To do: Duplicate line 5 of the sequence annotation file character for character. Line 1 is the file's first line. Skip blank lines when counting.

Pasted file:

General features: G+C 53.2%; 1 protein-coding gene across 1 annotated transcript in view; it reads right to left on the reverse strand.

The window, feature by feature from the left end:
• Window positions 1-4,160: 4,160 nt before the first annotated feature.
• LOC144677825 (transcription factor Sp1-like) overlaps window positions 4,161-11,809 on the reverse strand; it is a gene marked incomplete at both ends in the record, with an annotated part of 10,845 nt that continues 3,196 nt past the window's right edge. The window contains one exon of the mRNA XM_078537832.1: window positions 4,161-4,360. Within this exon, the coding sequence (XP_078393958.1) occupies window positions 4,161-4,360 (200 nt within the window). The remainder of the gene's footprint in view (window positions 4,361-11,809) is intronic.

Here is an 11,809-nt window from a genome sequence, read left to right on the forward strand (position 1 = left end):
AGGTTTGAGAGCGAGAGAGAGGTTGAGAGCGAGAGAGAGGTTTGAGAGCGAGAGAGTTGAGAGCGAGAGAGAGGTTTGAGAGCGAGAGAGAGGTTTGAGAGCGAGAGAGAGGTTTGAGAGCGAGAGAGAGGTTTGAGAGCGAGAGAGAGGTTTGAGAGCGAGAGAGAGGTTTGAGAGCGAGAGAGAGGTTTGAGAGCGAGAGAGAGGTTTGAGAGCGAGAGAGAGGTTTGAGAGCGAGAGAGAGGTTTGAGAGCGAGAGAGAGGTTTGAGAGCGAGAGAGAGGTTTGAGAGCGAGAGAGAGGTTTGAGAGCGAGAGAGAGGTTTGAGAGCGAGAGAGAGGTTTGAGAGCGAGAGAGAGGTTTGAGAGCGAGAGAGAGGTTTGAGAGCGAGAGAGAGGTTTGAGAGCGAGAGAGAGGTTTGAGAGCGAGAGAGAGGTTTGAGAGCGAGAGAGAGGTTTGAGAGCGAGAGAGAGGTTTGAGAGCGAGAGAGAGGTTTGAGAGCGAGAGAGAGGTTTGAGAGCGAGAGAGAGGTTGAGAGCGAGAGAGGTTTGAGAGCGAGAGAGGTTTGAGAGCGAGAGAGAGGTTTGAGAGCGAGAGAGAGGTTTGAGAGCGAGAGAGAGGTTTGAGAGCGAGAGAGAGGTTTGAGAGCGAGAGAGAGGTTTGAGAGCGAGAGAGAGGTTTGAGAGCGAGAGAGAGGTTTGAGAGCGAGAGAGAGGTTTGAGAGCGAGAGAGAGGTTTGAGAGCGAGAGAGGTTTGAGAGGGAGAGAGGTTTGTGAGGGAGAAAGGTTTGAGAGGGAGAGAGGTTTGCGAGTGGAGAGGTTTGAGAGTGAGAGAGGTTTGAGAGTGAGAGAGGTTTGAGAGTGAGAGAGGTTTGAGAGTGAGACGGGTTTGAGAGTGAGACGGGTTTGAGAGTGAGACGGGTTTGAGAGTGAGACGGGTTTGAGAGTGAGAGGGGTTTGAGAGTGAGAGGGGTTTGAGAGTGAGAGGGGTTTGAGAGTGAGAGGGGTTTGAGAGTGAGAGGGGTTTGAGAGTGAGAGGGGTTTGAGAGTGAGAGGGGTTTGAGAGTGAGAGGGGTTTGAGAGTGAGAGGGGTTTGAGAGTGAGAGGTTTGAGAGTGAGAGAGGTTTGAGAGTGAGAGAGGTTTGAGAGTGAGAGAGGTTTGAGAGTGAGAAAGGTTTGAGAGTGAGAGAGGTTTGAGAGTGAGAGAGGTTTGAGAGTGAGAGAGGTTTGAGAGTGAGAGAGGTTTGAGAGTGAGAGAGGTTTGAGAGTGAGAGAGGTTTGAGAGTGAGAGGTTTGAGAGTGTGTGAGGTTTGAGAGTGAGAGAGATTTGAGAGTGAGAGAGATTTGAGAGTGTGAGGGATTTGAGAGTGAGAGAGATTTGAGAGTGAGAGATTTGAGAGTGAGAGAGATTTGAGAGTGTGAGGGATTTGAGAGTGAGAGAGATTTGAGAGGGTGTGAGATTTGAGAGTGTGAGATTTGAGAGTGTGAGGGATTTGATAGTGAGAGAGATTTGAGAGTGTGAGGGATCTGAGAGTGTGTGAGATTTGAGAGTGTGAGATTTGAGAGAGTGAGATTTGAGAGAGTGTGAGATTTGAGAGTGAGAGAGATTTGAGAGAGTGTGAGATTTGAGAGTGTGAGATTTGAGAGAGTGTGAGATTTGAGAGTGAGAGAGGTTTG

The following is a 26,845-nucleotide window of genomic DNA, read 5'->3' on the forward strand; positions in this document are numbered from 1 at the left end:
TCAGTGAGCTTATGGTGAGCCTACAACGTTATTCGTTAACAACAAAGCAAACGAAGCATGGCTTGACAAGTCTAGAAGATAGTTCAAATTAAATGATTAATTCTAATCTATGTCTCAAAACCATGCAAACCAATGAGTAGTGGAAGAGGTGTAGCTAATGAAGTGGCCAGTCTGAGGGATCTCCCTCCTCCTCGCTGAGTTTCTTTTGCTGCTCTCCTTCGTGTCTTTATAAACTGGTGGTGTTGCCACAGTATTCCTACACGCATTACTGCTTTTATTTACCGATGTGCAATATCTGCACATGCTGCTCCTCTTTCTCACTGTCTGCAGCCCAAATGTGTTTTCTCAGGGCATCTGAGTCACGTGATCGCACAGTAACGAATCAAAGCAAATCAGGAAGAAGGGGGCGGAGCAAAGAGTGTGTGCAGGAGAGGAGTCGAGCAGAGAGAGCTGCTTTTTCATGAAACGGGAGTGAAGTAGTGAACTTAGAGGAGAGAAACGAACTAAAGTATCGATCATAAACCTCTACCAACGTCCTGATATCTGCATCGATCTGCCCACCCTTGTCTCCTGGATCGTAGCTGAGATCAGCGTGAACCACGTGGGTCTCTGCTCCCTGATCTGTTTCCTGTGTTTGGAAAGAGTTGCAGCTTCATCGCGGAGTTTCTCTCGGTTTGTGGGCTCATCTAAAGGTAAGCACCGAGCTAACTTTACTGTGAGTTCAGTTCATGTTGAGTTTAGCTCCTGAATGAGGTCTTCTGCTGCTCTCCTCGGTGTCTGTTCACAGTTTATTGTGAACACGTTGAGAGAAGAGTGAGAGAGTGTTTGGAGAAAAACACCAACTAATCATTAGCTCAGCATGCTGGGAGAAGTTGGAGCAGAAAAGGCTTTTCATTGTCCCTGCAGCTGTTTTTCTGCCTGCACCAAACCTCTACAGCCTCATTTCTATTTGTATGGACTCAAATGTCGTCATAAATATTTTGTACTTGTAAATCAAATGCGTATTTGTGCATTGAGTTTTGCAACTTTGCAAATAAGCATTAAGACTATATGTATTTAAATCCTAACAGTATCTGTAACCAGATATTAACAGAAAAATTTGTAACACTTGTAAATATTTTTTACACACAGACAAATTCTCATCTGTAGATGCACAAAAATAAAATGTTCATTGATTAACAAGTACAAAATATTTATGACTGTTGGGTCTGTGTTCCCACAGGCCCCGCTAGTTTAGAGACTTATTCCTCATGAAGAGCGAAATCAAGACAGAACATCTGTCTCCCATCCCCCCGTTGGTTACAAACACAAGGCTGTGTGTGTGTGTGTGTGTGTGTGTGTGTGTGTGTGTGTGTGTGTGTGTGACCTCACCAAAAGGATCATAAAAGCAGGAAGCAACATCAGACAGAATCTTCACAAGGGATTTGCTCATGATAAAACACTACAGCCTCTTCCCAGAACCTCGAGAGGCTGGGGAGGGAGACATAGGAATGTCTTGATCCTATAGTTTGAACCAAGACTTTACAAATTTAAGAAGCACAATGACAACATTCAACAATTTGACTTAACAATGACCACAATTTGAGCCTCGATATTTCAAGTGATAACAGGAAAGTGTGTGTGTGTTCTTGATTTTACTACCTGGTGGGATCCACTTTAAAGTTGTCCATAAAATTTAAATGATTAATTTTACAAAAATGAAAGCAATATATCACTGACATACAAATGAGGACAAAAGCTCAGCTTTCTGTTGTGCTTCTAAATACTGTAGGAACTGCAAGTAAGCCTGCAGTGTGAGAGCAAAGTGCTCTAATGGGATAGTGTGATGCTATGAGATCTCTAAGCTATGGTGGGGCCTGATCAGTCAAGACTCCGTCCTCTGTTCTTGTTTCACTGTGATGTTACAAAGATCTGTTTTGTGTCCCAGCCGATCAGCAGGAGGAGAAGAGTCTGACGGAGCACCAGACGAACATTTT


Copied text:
Here is an 11,809-nt window from a genome sequence, read left to right on the forward strand (position 1 = left end):